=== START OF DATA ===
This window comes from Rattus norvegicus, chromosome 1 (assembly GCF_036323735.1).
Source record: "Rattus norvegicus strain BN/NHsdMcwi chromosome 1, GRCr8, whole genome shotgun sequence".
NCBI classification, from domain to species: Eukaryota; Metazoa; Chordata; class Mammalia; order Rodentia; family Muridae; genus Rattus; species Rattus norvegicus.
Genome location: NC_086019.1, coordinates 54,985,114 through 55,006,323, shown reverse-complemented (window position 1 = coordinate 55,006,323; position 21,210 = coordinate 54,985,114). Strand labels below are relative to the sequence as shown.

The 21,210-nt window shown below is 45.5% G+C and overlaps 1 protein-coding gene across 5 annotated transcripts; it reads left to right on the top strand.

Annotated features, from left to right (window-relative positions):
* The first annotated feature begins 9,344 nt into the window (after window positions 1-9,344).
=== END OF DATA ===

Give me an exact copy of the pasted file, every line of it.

This window comes from Rattus norvegicus, chromosome 1 (assembly GCF_036323735.1).
Source record: "Rattus norvegicus strain BN/NHsdMcwi chromosome 1, GRCr8, whole genome shotgun sequence".
NCBI classification, from domain to species: Eukaryota; Metazoa; Chordata; class Mammalia; order Rodentia; family Muridae; genus Rattus; species Rattus norvegicus.
Genome location: NC_086019.1, coordinates 54,985,114 through 55,006,323, shown reverse-complemented (window position 1 = coordinate 55,006,323; position 21,210 = coordinate 54,985,114). Strand labels below are relative to the sequence as shown.

The 21,210-nt window shown below is 45.5% G+C and overlaps 1 protein-coding gene across 5 annotated transcripts; it reads left to right on the top strand.

Annotated features, from left to right (window-relative positions):
* The first annotated feature begins 9,344 nt into the window (after window positions 1-9,344).